Spartan women could also have sex with whomever they wanted, male or female, in and out of wedlock.
Jean-Pierre Vernant, in Myth and Society in Ancient Greece, reveals various types of unions which the democratic city attempted to give privileged status to, but “did not succeed” in giving it a “defined legal character”. There were also other diverse types of union whose status varied “according to the historical circumstances.” He emphasises the notion of war ending in marriage and marriage seeding war. Conflict and harmony between men and women, youth and adults, youth and youth and so on was at the centre of Greek thought and was animated in marriage rituals, festivals, religious ceremonies, debates, sporting competitions and theatre.
Paul Cartledge the authority on Sparta’s ancient warrior society in Sparta: An Epic History points to Spartan women training for war and not being as marginalised as their peers in Athens. Spartan women could also have sex with whomever they wanted, male or female, in and out of wedlock.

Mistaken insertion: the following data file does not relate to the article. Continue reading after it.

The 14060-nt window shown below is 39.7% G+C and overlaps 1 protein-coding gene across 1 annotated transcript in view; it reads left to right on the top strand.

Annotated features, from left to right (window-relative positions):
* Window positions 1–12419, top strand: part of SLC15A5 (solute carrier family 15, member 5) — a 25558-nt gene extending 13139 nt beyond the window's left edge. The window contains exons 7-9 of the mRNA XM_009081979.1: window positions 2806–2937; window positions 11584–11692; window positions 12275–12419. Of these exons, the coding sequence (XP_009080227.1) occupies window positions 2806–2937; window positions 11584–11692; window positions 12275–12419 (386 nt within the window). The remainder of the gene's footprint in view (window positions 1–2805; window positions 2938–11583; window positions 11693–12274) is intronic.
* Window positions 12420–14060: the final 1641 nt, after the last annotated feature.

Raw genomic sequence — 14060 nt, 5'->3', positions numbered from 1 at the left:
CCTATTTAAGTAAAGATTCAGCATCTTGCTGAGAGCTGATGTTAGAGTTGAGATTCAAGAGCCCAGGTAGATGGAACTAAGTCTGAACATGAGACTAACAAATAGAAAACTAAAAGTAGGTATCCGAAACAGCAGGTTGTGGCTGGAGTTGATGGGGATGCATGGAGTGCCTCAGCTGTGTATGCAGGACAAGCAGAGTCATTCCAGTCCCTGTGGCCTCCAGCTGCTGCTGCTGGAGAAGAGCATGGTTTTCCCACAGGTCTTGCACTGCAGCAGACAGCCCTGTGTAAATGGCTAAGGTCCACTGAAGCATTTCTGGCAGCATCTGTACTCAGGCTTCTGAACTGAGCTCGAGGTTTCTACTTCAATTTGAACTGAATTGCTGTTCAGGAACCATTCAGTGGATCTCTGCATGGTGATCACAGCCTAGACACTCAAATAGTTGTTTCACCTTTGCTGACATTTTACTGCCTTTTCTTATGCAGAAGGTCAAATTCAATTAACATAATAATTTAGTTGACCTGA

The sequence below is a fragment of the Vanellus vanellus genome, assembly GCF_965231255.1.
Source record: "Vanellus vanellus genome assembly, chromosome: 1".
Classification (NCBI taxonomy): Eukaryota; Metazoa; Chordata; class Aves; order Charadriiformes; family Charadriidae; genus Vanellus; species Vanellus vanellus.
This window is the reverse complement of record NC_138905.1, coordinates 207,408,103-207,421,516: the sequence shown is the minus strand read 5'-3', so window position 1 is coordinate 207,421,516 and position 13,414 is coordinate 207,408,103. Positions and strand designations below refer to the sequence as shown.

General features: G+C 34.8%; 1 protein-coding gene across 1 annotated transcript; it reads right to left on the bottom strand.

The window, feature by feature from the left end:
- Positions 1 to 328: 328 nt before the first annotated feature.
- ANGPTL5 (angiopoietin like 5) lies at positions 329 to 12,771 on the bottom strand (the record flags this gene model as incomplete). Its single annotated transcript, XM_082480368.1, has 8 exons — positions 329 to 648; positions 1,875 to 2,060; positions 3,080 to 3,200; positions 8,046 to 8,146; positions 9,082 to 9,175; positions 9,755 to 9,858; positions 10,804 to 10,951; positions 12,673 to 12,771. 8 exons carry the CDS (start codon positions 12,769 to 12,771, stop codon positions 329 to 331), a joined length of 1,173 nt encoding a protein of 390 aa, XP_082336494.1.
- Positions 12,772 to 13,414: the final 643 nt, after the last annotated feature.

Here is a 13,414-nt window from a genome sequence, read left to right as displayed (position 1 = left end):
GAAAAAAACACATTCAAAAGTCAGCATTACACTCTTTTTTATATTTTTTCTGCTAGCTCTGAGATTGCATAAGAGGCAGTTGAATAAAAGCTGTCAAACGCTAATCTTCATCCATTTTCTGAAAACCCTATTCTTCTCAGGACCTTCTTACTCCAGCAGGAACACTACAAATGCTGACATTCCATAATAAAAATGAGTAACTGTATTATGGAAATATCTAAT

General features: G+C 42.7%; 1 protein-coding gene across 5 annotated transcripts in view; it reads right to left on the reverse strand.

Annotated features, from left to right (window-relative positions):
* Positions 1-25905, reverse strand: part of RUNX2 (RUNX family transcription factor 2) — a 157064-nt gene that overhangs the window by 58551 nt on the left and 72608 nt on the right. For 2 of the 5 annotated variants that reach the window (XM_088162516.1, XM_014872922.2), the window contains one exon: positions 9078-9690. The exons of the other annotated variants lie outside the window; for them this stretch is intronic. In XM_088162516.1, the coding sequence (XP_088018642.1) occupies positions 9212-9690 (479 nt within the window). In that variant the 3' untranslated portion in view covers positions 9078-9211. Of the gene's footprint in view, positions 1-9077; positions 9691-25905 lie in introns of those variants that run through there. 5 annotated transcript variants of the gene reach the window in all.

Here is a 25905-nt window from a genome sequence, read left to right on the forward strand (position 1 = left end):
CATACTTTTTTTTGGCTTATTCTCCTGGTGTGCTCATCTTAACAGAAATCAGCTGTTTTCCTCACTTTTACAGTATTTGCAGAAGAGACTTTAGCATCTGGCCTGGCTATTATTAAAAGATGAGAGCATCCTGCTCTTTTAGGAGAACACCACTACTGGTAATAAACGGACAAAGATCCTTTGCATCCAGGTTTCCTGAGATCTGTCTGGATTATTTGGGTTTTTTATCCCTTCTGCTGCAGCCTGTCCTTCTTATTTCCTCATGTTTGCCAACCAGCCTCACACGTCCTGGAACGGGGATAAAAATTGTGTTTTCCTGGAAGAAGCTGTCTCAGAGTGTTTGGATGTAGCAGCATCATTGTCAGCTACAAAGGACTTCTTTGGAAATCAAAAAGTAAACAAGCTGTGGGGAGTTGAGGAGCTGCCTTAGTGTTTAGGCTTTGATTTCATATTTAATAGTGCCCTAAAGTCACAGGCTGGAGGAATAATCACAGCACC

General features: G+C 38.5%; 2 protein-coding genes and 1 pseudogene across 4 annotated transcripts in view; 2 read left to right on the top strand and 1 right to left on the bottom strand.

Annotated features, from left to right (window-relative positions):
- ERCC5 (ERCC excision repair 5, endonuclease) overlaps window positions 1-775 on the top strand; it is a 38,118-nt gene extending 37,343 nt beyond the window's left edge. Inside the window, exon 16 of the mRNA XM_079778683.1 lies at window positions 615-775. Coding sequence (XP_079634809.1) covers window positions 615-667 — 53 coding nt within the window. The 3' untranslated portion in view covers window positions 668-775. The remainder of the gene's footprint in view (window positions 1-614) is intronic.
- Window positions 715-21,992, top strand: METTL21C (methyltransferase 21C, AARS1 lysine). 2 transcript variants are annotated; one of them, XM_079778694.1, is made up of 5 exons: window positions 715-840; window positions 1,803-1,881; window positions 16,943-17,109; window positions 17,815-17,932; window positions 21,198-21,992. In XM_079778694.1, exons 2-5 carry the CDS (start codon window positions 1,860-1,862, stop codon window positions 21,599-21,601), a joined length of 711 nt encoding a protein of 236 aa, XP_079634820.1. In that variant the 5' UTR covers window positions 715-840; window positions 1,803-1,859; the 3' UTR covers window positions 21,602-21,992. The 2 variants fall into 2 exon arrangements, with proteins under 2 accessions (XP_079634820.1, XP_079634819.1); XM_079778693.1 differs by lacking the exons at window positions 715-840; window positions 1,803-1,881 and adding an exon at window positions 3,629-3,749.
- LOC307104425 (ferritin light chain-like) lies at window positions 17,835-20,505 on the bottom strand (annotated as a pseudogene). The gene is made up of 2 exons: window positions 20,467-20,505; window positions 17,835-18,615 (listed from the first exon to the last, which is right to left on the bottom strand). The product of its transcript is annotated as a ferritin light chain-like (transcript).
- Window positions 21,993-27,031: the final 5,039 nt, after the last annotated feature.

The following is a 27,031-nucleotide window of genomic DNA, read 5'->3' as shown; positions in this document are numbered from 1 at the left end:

Spartan men spent their lives in military mess and had male lovers. They had female spouses for legal and social reasons. Spartan corps would recite poetry, sing and oil each other’s bodies and braid their long hair the night before combat.
They danced in formation and sung into battle. Their enemies saw them as effete until they felt Spartan steel. Romans employed Hellene hoplites that fought as paired male lovers as no one would leave his lover to die on the battlefield. We are all aware of mythical Achilles’ lover Patroclus as well as the very real Alexander’s lover, Hephaestion. Yet, our common and current definitions of homosexuality, heterosexuality, or bisexuality do not fit Ancient Greece or Rome.